breast cancer awareness


From left, Dr. Arati C. Patel, Nurse Sandra Cassell-Colbin and Constance Marcum, office manager for the Sheldon E. Goldberg Center for Breast Care in Prince Frederick.

Prince Frederick, MD – October is Breast Cancer Awareness Month, and if you don’t think it applies to you, consider the following: Calvert County has the highest breast cancer rate in the state of Maryland.

The good news is, Southern Maryland is more than prepared to face this startling health challenge.

Thanks to one dedicated specialist at Calvert Memorial Hospital, the Dr. Sheldon E. Goldberg Center for Breast Care opened in 2010 in the wake of this threat.

Before then, each specific phase of breast cancer from screening to diagnosis to treatment would take place in different areas of the hospital.

“The center brought them all together in a single location,” said Arati C. Patel, hematologist and oncologist at CMH.

A partnership with specialists from Johns Hopkins brought Nagi Khouri to the hospital for breast imaging and diagnostic radiology.

“He’s been here since day one,” Patel said.

It is a new strategy, accented by certified specialists and combined with the latest technology.

Goldberg’s vision, if you will. The late oncologist spent three decades at CMH.

“Dr. Goldberg was beloved by many,” Kasia A. Sweeney, CMH spokesperson said of the center’s founder. “He saw the need. He really raised the bar. He inspired us all to work on providing exceptional care.”

What is most impressive, Sweeney added, is the support of the local community for the center. 

“The community has been very supportive of the center,” she said. “They’ve raised close to $1 million.”

The practice brought in “navigators” to help each patient through the process of confronting a disease, the diagnosis of which can suddenly send their world into a tailspin.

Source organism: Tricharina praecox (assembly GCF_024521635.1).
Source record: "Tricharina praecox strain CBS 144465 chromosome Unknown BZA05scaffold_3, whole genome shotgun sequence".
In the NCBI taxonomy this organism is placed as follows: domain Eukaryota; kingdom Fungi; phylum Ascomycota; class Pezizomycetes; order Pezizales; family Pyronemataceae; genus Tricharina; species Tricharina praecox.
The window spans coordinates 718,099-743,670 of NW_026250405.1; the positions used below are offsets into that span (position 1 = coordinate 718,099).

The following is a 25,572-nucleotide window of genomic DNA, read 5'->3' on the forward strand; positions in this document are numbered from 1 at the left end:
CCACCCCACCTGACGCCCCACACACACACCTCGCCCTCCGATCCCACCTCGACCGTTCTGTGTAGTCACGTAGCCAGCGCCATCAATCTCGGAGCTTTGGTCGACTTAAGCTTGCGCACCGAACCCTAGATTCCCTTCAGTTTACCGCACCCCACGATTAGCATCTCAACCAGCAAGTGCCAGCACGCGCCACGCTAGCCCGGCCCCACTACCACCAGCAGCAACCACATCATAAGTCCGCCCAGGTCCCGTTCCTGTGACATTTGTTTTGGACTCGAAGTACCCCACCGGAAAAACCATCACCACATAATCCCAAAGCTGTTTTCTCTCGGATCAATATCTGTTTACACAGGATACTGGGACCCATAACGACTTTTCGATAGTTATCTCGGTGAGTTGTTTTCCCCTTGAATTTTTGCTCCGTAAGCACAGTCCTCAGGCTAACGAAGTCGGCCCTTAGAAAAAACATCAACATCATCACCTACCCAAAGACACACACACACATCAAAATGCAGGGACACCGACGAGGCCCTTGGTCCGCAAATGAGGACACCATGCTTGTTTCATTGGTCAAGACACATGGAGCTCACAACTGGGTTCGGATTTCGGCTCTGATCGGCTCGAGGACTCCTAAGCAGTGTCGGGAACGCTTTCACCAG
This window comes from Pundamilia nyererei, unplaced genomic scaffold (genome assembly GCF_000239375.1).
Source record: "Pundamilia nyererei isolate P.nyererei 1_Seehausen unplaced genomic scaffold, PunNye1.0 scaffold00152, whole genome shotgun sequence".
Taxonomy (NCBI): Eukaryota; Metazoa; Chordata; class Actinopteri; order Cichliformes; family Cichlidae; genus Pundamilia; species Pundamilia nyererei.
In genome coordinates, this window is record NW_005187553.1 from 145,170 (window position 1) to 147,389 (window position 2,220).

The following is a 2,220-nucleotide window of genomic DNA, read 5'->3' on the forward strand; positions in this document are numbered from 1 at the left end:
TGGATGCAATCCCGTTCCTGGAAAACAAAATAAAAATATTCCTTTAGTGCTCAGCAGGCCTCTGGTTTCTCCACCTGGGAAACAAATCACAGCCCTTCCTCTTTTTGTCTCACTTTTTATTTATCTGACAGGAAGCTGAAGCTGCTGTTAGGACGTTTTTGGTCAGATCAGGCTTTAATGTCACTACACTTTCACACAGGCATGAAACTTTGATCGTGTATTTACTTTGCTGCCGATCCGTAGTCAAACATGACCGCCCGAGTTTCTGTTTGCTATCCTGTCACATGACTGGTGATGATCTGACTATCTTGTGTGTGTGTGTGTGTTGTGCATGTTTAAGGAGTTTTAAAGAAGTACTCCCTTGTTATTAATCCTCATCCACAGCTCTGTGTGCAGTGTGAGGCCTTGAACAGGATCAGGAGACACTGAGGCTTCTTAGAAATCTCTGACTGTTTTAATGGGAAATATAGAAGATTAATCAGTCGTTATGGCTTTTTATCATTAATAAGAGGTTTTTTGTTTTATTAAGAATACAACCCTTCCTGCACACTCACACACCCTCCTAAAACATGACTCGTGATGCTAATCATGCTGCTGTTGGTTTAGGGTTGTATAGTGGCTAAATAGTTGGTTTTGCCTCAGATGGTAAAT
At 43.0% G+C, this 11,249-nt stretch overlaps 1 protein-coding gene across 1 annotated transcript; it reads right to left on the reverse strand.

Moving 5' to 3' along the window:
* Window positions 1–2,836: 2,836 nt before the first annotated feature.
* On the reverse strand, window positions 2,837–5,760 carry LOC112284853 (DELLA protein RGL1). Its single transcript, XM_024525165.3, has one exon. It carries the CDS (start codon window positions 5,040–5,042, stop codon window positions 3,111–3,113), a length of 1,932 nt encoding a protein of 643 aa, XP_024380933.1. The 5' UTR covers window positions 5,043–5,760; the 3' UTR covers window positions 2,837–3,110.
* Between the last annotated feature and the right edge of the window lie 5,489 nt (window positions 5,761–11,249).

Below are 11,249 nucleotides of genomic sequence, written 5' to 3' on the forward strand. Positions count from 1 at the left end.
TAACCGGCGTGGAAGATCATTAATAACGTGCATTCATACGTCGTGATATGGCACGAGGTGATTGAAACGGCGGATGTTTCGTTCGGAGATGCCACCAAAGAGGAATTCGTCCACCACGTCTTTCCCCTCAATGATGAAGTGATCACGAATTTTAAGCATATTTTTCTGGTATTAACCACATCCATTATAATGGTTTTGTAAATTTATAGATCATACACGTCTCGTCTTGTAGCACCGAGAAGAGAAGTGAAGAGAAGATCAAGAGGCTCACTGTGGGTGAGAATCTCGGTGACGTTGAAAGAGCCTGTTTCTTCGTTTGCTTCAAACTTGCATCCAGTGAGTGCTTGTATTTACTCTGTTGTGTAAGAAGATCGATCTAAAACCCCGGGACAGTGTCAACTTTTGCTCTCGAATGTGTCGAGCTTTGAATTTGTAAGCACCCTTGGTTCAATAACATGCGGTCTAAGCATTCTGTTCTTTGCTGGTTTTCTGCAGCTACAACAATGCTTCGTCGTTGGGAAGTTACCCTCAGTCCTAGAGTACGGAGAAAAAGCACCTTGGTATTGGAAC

“It’s a very fitting term,” said Nurse Sandra Cassell-Corbin. “The navigator charts the course.”

Another facet of the program is weekly multi-disciplinary team meetings.

“We gather all together to discuss and set the best way to treat each individual patient,” Patel explained.

She said the program follows national guidelines, providing patients with multiple options and developing a treatment plan.

“We learn a lot from each other,” Patel said.

“We also work with patients after their surgery,” Cassell-Corbin explained. “We give them individual therapy. We help them get on with their lives.”

Sweeney said the center sees approximately 84 patients annually.

“We try to create an environment where they trust us,” Patel added. “We continue to be engaged in their health. We want to be part of their lives forever. It’s important to us to develop and build that relationship.”

It also should be noted that men are not excluded from the Center for Breast Care. Men can experience enlarged breasts, benign breast lumps as well as breast cancer.

“We have several male patients,” Patel said.

Contact Joseph Norris at